• the combined length of the collection wells 328 , 330 is between 5% and 40% of the length L 3 of the core 304 , e.g., between 5% and 20%, 20% and 30%, and 30% and 40%, etc. of the length L 3 of the core 304 .
  • a width or diameter of the roller 300 between the end portion 318 and the end portion 320 of the sheath 302 corresponds to the diameter D 7 of the sheath 302 .
  • the diameter D 7 is, in some cases, uniform from the end portion 318 to the end portion 320 of the sheath 302 .
  • the diameter D 7 of the roller 300 at different positions along the longitudinal axis 312 of the roller 300 between the position of the end portion 318 and the position of the end portion 320 is equal.
  • the diameter D 7 is between, for example, 20 mm and 60 mm, e.g., between 20 mm and 40 mm, 30 mm and 50 mm, 40 mm and 60 mm, etc.
  • the height H 1 of the vane 342 is, for example, between 0.5 mm and 25 mm, e.g., between 0.5 and 2 mm, 5 and 15 mm, 5 and 20 mm, 5 and 25 mm, etc.
  • the height H 1 of the vane 342 at the central plane 327 is between, for example, 2.5 and 25 mm, e.g., between 2.5 and 12.5 mm, 7.5 and 17.5 mm, 12.5 and 25 mm, etc.
  • the height H 1 of the vane 342 at the end portions 318 , 320 of the sheath 302 is between, for example, 0.5 and 5 mm, e.g., between 0.5 and 1.5 mm, 0.5 and 2.5 mm, etc.
  • the height H 1 of the vane 342 at the central plane 327 is, for example, 1.5 to 50 times greater than the height H 1 of the vane 342 at the end portions 318 , 320 of the sheath 302 , e.g., 1.5 to 5, 5 to 10, 10 to 20, 10 to 50, etc., times greater than the height H 1 of the vane 342 at the end portions 318 , 320 .
  • the height H 1 of the vane 342 at the central plane 327 corresponds to the maximum height of the vane 342
  • the height H 1 of the vane 342 at the end portions 318 , 320 of the sheath 302 corresponds to the minimum height of the vane 342 .
  • the maximum height of the vane 342 is 5% to 45% of the diameter D 7 of the sheath 302 , e.g., 5% to 15%, 15% to 30%, 30% to 45%, etc., of the diameter D 7 of the sheath 302 .
  • the diameter D 7 may be uniform between the end portions 318 , 320 of the sheath 302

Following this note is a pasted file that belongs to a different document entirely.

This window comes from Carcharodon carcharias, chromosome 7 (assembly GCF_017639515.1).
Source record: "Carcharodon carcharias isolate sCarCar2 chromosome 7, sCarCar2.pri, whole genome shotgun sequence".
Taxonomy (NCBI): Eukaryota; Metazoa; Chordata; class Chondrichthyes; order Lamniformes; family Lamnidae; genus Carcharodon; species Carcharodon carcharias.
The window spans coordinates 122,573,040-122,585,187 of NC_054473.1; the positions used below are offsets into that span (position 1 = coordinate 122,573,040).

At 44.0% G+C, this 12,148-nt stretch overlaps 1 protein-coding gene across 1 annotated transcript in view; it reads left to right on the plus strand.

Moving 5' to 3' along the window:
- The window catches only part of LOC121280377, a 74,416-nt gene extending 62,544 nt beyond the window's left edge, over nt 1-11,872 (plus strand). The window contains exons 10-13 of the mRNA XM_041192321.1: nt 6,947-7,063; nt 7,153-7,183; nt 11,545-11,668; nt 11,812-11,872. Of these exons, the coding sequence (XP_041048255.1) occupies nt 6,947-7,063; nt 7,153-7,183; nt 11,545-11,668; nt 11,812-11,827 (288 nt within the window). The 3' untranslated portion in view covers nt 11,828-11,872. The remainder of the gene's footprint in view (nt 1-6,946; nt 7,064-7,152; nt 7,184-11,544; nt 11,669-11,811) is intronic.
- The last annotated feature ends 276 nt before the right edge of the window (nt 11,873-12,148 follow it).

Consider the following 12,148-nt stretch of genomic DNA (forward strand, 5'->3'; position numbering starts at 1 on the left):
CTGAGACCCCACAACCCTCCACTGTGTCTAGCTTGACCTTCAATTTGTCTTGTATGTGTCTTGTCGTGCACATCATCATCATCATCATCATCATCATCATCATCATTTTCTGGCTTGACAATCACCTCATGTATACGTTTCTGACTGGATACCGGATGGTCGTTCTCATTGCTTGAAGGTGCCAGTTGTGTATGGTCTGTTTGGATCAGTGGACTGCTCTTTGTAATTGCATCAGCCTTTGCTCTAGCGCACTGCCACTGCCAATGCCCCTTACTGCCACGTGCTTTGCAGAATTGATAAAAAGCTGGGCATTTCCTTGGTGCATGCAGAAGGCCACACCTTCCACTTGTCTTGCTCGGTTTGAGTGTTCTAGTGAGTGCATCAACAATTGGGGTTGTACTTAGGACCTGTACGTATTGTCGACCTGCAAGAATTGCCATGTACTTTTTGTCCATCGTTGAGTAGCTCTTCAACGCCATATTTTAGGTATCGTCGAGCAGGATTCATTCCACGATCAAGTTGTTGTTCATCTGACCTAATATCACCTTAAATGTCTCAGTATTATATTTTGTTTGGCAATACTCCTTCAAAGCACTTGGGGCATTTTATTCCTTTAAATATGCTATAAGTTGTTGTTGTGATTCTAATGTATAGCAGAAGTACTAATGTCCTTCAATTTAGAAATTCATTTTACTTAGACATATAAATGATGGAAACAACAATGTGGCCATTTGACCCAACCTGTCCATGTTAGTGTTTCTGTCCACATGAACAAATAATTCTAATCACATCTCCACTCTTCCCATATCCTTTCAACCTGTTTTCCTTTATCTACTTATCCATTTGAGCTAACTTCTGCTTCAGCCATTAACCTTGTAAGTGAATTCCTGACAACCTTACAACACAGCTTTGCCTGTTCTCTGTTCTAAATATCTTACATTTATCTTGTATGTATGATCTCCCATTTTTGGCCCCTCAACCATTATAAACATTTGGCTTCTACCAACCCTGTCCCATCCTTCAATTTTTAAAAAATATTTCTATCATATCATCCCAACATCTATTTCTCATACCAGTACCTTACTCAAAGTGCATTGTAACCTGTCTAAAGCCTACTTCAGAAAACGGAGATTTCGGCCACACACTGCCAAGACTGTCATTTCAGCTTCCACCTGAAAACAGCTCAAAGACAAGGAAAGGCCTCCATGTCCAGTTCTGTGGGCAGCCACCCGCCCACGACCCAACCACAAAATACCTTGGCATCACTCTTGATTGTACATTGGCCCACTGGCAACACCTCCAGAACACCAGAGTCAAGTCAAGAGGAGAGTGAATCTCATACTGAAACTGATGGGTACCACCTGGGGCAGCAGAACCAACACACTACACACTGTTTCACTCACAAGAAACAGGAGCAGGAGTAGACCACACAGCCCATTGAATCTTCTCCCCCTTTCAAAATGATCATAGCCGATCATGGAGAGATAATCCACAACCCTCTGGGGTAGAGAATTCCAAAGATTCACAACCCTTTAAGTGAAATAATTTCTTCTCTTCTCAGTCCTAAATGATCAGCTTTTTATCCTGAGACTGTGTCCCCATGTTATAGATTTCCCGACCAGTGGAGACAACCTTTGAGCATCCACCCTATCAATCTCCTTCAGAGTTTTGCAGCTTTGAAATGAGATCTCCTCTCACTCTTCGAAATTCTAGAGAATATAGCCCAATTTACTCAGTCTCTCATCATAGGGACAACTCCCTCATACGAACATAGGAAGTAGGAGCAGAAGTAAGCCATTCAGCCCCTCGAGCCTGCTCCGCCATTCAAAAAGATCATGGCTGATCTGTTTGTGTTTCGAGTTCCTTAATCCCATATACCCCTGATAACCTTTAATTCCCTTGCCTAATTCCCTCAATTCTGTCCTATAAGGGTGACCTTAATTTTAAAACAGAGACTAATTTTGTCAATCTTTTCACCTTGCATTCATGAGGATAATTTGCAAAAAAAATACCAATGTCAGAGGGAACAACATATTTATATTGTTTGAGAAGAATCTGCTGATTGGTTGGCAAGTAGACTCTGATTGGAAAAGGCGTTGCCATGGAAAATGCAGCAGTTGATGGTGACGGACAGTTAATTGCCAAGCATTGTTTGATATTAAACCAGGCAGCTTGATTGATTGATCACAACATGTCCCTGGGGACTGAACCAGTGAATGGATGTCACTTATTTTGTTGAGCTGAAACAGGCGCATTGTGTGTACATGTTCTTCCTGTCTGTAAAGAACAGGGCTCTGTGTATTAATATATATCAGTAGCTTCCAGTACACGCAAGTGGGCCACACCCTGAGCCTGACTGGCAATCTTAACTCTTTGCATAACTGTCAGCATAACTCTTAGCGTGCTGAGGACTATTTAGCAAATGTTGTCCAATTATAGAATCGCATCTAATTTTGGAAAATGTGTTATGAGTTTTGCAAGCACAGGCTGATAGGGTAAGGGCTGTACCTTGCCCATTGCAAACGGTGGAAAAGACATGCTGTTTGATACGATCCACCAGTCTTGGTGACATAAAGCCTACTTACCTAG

• the diameter of the core 304 may vary at different points along the length of the roller 300 .
  • the diameter D 1 of the core 304 along the central plane 327 is between, for example, 5 mm and 20 mm, e.g., between 5 and 10 mm, 10 and 15 mm, 15 and 20 mm etc.
  • the diameters D 2 , D 3 of the core 304 near or at the first and second end portions 314 , 316 of the core 304 is between, for example, 10 mm and 50 mm, e.g., between 10 and 20 mm, 15 and 25 mm, 20 and 30 mm, 20 and 50 mm.
  • the diameters D 2 , D 3 are, for example the maximum diameters of the core 304 , while the diameter D 1 is the minimum diameter of the core 304 .
  • the diameters D 2 , D 3 are, for example, 5 to 20 mm less than the diameter D 7 of the sheath 302 , e.g., 5 to 10 mm, 5 to 15 mm, 10 to 20 mm, etc., less than the diameter D 7 .
  • the diameters D 2 , D 3 are 10% to 90% of the diameter D 7 of the sheath 302 , e.g., 10% to 30%, 30% to 60%, 60% to 90%, etc., of the diameter D 7 of the sheath 302 .
  • the diameter D 1 is, for example, 10 to 25 mm less than the diameter D 7 of the sheath 302 , e.g., between 10 and 15 mm, 10 and 20 mm, 15 and 25 mm, etc., less than the diameter D 7 of the sheath 302 .
  • the diameter D 1 is 5% to 80% of the diameter D 7 of the sheath 302 , e.g., 5% to 30%, 30% to 55%, 55% to 80%, etc., of the diameter D 7 of the sheath 302 .
  • the diameter of the shell 336 of the sheath 302 may vary at different points along the length of the shell 336 .
  • the diameter D 4 of the shell 336 along the central plane 327 is between, for example, 7 mm and 22 mm, e.g., between 7 and 17 mm, 12 and 22 mm, etc.
  • the diameter D 4 of the shell 336 along the central plane 327 is, for example, defined by a wall thickness of the shell 336 .
  • the diameters D 5 , D 6 of the shell 336 at the outer end portions 318 , 320 of the sheath 302 are, for example, between 15 mm and 55 mm, e.g., between 15 and 40 mm, 20 and 45 mm, 30 mm and 55 mm, etc.
  • the diameters D 4 , D 5 , and D 6 are 1 to 5 mm greater than the diameters D 1 , D 2 , and D 3 of the core 304 along the central plane 327 , e.g., between 1 and 3 mm, 2 and 4 mm, 3 and 5 mm, etc., greater than the diameter D 1 .